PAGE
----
Over at Townhall, horrible little shit Gary Bauer offers the Christian Case for Torture.
For Christians, intent is integral to determining whether and when certain techniques, including water-boarding, are morally permissible.
The United States Conference of Catholic Bishops has been lobbying for three decades for the federal government to provide universal health insurance, especially for the poor. Now, as President Obama tries to rally Roman Catholics and other religious voters around his proposals to do just that, a growing number of bishops are speaking out against it.
As recently as July, the bishops’ conference had largely embraced the president’s goals, although with the caveat that any health care overhaul avoid new federal financing of abortions. But in the last two weeks some leaders of the conference, like Cardinal Justin Rigali, have concluded that Democrats’ efforts to carve out abortion coverage are so inadequate that lawmakers should block the entire effort.
Others, echoing the popular alarms about “rationing,” contend that the proposals could put a premium on efficacy that could penalize the chronically ill.
“No health care reform is better than the wrong sort of health care reform,” Bishop R. Walker Nickless of Sioux City, Iowa, declared in a recent pastoral letter, urging the faithful to call their members of Congress.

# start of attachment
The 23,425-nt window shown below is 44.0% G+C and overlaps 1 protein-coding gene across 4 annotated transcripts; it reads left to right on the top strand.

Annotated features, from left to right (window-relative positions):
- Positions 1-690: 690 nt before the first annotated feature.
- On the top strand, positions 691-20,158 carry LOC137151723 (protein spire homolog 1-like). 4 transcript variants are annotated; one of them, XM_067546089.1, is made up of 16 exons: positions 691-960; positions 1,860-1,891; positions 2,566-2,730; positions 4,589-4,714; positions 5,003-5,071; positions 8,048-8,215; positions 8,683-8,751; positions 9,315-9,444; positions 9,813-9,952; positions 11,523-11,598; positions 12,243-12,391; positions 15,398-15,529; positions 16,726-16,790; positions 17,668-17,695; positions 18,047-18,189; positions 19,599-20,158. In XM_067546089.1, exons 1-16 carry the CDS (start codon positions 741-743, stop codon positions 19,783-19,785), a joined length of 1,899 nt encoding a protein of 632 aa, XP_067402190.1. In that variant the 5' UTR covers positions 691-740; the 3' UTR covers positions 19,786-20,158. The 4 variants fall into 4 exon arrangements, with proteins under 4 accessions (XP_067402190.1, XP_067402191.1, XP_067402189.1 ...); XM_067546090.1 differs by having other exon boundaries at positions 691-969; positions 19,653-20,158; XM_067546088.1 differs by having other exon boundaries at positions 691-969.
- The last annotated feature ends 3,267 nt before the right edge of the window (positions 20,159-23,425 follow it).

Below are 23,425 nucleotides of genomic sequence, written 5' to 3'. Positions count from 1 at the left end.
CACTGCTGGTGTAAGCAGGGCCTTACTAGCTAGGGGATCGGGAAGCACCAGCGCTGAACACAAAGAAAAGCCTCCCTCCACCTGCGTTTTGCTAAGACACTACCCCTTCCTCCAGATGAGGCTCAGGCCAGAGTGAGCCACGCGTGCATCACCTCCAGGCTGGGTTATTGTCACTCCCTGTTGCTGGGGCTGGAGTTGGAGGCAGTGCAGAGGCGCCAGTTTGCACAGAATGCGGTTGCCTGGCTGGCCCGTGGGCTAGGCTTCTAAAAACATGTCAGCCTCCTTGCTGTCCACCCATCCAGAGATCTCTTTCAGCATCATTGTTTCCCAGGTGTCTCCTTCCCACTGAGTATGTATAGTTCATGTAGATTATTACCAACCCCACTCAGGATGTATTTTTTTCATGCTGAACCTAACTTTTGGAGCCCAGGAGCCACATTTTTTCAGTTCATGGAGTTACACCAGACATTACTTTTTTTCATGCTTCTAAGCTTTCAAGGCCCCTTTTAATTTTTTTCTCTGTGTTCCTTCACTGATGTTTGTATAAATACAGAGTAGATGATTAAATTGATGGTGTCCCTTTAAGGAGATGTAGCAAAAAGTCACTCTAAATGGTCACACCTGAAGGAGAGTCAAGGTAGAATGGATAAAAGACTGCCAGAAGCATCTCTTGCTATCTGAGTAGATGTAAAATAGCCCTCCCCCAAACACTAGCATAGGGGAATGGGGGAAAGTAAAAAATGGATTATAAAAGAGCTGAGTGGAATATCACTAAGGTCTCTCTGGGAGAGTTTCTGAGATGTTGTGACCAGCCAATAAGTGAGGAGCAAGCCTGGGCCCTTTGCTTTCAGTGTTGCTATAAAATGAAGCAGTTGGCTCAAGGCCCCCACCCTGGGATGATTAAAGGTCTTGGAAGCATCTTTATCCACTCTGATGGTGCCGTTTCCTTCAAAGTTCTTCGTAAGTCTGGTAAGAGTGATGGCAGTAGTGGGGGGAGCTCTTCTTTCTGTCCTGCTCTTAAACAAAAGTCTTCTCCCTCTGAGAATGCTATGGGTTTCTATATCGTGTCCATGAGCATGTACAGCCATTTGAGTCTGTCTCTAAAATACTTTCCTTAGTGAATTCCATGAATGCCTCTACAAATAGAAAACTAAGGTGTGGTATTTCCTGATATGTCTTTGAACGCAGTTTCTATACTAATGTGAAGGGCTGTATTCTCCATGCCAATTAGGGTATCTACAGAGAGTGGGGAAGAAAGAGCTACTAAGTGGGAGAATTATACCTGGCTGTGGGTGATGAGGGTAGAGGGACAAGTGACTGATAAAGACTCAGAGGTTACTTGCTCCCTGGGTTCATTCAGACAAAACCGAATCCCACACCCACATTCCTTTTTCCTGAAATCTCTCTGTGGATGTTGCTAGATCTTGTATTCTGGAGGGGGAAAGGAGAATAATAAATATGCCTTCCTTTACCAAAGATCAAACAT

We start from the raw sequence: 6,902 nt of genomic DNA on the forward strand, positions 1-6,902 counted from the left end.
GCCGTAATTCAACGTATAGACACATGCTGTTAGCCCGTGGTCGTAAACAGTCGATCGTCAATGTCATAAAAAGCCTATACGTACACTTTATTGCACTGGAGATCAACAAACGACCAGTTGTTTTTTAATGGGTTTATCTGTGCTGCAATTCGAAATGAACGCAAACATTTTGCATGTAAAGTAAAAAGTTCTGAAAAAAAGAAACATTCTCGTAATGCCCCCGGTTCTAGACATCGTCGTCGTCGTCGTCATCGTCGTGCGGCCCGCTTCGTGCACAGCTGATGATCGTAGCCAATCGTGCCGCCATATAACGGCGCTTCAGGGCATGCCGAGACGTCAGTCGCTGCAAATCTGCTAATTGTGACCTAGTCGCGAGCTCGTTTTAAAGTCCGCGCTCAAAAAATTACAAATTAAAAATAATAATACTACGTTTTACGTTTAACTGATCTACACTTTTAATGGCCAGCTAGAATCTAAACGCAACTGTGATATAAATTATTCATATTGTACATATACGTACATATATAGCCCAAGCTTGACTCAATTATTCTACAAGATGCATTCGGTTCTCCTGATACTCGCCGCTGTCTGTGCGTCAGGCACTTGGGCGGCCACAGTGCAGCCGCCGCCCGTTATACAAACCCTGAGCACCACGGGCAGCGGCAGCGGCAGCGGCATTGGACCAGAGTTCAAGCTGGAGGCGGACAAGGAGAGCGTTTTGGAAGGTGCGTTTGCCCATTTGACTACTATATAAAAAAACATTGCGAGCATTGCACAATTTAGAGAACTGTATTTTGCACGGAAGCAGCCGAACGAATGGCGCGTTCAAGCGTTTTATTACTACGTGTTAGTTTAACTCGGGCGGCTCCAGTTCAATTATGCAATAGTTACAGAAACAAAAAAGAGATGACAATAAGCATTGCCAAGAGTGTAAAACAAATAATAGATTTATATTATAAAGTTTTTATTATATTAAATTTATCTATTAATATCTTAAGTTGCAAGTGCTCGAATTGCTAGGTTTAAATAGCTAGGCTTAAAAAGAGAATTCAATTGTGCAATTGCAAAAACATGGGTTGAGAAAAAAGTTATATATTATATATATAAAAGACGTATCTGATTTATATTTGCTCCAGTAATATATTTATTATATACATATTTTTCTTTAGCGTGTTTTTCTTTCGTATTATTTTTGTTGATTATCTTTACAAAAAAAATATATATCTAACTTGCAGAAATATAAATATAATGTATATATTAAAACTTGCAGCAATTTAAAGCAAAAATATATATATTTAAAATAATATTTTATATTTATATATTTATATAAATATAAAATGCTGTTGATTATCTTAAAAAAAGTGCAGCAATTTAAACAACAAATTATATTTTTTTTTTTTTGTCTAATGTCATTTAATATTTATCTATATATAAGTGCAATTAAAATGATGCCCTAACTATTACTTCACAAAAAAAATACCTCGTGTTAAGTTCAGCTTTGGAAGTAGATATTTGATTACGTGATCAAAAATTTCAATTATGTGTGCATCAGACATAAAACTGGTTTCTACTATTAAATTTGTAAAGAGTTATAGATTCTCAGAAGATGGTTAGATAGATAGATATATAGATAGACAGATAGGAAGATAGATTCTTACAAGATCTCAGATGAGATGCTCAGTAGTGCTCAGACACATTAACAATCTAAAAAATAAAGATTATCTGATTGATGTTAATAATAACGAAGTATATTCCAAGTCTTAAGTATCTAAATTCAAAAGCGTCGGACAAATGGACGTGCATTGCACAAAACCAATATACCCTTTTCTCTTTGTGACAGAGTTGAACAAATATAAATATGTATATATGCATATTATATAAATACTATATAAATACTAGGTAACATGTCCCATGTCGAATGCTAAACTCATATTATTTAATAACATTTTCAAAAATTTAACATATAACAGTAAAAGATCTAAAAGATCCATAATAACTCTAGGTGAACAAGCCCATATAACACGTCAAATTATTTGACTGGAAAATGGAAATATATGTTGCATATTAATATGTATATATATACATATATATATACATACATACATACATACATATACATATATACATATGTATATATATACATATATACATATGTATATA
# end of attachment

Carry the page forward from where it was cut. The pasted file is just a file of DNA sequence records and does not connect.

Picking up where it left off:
In a diocesan newspaper column this week, Archbishop Charles J. Chaput of Denver agreed, saying the proposal was “not only imprudent; it’s also dangerous.”
The bishops’ opposition — published in diocesan newspapers, disseminated online by conservative activists, and reported in a Roman Catholic newspaper to be distributed this weekend at churches around the country — is another setback for Mr. Obama’s health care efforts. His administration has been counting on the support of Catholic leaders to help rally believers behind his health care plan. Just last week, he held a conference call with 140,000 religious voters to appeal to what he called their “moral convictions.”
I think this pretty clearly outlines what their "moral convictions" are and they don't seem to apply to people who are already born.